In Ex parte Nationwide Ins. Co., No. 1061708 (Ala. April 18, 2008), the Alabama Supreme Court confirmed that, “an appeal is not an adequate remedy to review the defense, ‘[i]n a narrow class of cases involving fictitious parties and the relation-back doctrine’ that a claim is barred by the statute of limitations.” (quoting Ex Parte Jackson, 780 So. 2d 681, 684 (Ala. 2000)).
The plaintiff was injured in a car accident. Approximately a year after the accident, the plaintiff sued the driver of the other car, and she named as fictitious defendants the parties who owed UIM benefits to the plaintiff. Nationwide was the plaintiff’s insurer, and the plaintiff’s Nationwide policy provided UIM benefits. Nearly seven years after her accident, plaintiff substituted Nationwide for one of the fictitious defendants in her lawsuit. Nationwide filed a motion to dismiss in which it argued that the plaintiff’s claim against Nationwide was barred by the applicable six year statute of limitations. The trial court denied the motion.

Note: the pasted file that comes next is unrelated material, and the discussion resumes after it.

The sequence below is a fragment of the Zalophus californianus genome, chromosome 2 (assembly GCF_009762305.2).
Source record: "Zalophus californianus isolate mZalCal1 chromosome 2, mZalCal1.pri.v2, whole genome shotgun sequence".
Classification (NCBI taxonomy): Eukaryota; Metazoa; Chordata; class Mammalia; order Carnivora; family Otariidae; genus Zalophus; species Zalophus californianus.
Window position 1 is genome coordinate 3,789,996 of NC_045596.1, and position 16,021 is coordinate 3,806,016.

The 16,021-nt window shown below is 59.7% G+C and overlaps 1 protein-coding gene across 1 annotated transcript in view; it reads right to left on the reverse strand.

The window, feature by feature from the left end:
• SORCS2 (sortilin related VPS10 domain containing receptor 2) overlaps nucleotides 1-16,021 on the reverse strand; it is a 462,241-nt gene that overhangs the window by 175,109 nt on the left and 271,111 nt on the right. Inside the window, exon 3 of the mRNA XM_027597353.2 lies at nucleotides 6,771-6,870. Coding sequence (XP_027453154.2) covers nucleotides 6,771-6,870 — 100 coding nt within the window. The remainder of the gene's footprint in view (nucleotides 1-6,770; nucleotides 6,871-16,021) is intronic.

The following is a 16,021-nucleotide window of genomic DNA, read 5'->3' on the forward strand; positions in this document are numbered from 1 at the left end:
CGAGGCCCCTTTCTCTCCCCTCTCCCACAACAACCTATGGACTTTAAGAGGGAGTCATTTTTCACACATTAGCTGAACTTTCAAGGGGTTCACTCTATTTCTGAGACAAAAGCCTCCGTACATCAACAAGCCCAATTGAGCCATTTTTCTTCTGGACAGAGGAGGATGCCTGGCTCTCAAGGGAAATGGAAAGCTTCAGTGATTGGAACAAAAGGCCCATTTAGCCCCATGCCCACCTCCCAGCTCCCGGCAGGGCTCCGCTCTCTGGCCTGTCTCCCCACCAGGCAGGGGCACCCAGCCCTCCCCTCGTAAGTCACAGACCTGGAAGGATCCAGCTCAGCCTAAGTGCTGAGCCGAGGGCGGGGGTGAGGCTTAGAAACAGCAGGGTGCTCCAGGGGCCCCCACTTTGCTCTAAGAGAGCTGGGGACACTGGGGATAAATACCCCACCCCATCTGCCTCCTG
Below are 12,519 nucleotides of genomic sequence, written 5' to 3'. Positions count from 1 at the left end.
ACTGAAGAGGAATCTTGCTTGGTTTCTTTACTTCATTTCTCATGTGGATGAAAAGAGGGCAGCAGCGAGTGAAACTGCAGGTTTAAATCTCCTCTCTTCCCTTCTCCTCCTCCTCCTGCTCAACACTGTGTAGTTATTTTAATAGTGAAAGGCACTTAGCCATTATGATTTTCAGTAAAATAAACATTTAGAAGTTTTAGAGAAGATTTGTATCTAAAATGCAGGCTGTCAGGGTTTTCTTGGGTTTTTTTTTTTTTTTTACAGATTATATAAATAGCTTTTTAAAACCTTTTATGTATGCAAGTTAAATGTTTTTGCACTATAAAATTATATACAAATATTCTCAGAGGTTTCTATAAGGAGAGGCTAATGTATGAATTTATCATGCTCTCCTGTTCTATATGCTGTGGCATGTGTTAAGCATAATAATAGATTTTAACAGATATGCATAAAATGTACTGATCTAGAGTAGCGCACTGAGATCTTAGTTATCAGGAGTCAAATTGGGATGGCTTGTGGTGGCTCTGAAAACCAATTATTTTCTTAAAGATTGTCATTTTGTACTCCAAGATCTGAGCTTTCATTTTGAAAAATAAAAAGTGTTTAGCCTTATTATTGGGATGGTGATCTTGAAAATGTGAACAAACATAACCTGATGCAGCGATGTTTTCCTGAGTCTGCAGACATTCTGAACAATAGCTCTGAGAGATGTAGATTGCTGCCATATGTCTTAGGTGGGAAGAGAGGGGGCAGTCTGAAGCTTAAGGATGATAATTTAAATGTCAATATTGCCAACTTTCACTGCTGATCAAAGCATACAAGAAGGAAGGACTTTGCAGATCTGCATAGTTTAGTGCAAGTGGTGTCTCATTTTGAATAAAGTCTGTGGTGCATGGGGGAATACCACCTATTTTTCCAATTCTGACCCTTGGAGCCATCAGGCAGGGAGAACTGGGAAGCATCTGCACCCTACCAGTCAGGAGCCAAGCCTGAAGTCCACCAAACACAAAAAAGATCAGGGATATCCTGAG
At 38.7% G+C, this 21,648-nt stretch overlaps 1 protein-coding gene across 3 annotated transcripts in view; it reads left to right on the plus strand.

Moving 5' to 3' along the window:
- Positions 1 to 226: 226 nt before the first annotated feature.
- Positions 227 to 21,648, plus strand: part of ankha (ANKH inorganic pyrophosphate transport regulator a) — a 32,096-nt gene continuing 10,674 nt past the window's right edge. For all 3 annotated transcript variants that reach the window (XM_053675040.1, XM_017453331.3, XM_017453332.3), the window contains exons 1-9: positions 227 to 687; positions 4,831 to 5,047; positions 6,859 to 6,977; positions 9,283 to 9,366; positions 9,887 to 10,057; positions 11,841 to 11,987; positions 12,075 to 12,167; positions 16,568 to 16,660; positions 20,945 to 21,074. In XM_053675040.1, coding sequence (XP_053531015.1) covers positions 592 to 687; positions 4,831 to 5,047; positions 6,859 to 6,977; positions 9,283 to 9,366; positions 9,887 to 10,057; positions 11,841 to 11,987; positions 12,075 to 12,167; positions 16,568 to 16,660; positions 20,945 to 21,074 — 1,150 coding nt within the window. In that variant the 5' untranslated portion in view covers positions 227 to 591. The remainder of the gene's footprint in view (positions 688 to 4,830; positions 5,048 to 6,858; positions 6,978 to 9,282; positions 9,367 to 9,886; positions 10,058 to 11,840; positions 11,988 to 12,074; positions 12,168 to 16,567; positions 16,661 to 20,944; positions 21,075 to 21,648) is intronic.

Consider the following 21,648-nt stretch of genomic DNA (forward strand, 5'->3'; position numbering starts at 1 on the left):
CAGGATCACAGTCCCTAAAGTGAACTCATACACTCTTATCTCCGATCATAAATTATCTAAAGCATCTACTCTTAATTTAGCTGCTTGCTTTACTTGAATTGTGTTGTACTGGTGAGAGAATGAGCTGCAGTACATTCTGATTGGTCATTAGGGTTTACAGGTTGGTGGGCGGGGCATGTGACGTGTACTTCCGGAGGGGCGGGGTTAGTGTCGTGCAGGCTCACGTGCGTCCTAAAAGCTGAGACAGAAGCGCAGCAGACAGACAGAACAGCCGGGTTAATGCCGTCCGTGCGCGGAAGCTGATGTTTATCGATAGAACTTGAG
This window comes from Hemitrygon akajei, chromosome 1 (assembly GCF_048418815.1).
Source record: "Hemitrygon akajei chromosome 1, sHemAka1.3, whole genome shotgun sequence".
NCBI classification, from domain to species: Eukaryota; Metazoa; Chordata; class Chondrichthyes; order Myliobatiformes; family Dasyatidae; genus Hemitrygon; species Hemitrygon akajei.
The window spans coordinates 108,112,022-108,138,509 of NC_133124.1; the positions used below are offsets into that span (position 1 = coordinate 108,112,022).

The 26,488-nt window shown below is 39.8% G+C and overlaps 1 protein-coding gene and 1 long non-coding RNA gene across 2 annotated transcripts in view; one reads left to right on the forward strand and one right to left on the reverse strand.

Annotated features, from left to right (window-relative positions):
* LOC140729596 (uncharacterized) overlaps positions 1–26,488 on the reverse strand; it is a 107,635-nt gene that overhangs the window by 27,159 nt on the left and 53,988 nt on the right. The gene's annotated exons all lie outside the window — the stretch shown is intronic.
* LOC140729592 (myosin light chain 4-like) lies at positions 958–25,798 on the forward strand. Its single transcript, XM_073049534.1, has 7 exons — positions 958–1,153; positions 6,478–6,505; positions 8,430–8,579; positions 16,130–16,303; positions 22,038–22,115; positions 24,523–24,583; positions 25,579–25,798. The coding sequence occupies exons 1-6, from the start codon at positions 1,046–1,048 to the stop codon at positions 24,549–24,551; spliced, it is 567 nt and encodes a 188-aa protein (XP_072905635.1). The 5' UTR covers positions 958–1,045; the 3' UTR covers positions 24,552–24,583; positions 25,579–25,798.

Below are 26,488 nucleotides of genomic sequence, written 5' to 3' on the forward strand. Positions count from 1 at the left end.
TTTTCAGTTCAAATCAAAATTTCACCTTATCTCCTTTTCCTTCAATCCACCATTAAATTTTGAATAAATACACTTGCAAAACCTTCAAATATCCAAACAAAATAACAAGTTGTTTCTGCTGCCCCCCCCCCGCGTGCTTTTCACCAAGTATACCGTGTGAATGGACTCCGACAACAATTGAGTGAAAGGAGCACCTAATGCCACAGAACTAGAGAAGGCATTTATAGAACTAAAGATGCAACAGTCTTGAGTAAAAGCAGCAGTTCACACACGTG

After reviewing the plaintiff’s arguments, the Court granted Nationwide’s petition for a writ of mandamus to compel the trial court to dismiss the plaintiff’s claims. The Court found that the plaintiff did not exercise diligence in discerning the identity of the fictitious defendant, so the defendant had a clear right to a writ of mandamus.